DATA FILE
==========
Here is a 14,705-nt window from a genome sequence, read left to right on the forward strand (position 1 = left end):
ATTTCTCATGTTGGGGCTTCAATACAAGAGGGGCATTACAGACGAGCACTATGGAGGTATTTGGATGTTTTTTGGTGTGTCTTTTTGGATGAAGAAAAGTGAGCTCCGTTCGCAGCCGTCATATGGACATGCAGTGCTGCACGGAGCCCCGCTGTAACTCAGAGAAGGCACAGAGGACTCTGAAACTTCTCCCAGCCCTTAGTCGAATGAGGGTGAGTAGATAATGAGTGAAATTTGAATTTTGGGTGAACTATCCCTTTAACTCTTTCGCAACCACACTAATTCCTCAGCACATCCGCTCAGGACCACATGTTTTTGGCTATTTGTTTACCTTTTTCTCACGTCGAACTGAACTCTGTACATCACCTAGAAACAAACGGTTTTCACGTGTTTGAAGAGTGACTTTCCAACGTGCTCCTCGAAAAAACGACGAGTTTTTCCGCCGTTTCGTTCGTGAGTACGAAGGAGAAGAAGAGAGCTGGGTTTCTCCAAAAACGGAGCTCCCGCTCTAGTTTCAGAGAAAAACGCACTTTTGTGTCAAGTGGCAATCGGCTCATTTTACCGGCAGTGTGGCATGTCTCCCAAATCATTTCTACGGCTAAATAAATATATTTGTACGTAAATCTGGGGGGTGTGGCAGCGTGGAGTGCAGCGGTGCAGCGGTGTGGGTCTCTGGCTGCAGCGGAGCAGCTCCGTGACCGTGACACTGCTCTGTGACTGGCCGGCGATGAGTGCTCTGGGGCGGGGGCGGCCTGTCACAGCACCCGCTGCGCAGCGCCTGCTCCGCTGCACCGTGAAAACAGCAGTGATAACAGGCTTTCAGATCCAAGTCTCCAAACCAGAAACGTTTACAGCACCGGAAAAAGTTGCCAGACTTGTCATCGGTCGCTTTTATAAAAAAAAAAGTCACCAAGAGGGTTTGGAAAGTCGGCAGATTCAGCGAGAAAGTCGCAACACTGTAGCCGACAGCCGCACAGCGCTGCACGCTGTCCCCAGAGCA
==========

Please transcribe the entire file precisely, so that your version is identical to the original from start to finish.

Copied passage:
Here is a 14,705-nt window from a genome sequence, read left to right on the forward strand (position 1 = left end):
ATTTCTCATGTTGGGGCTTCAATACAAGAGGGGCATTACAGACGAGCACTATGGAGGTATTTGGATGTTTTTTGGTGTGTCTTTTTGGATGAAGAAAAGTGAGCTCCGTTCGCAGCCGTCATATGGACATGCAGTGCTGCACGGAGCCCCGCTGTAACTCAGAGAAGGCACAGAGGACTCTGAAACTTCTCCCAGCCCTTAGTCGAATGAGGGTGAGTAGATAATGAGTGAAATTTGAATTTTGGGTGAACTATCCCTTTAACTCTTTCGCAACCACACTAATTCCTCAGCACATCCGCTCAGGACCACATGTTTTTGGCTATTTGTTTACCTTTTTCTCACGTCGAACTGAACTCTGTACATCACCTAGAAACAAACGGTTTTCACGTGTTTGAAGAGTGACTTTCCAACGTGCTCCTCGAAAAAACGACGAGTTTTTCCGCCGTTTCGTTCGTGAGTACGAAGGAGAAGAAGAGAGCTGGGTTTCTCCAAAAACGGAGCTCCCGCTCTAGTTTCAGAGAAAAACGCACTTTTGTGTCAAGTGGCAATCGGCTCATTTTACCGGCAGTGTGGCATGTCTCCCAAATCATTTCTACGGCTAAATAAATATATTTGTACGTAAATCTGGGGGGTGTGGCAGCGTGGAGTGCAGCGGTGCAGCGGTGTGGGTCTCTGGCTGCAGCGGAGCAGCTCCGTGACCGTGACACTGCTCTGTGACTGGCCGGCGATGAGTGCTCTGGGGCGGGGGCGGCCTGTCACAGCACCCGCTGCGCAGCGCCTGCTCCGCTGCACCGTGAAAACAGCAGTGATAACAGGCTTTCAGATCCAAGTCTCCAAACCAGAAACGTTTACAGCACCGGAAAAAGTTGCCAGACTTGTCATCGGTCGCTTTTATAAAAAAAAAAGTCACCAAGAGGGTTTGGAAAGTCGGCAGATTCAGCGAGAAAGTCGCAACACTGTAGCCGACAGCCGCACAGCGCTGCACGCTGTCCCCAGAGCA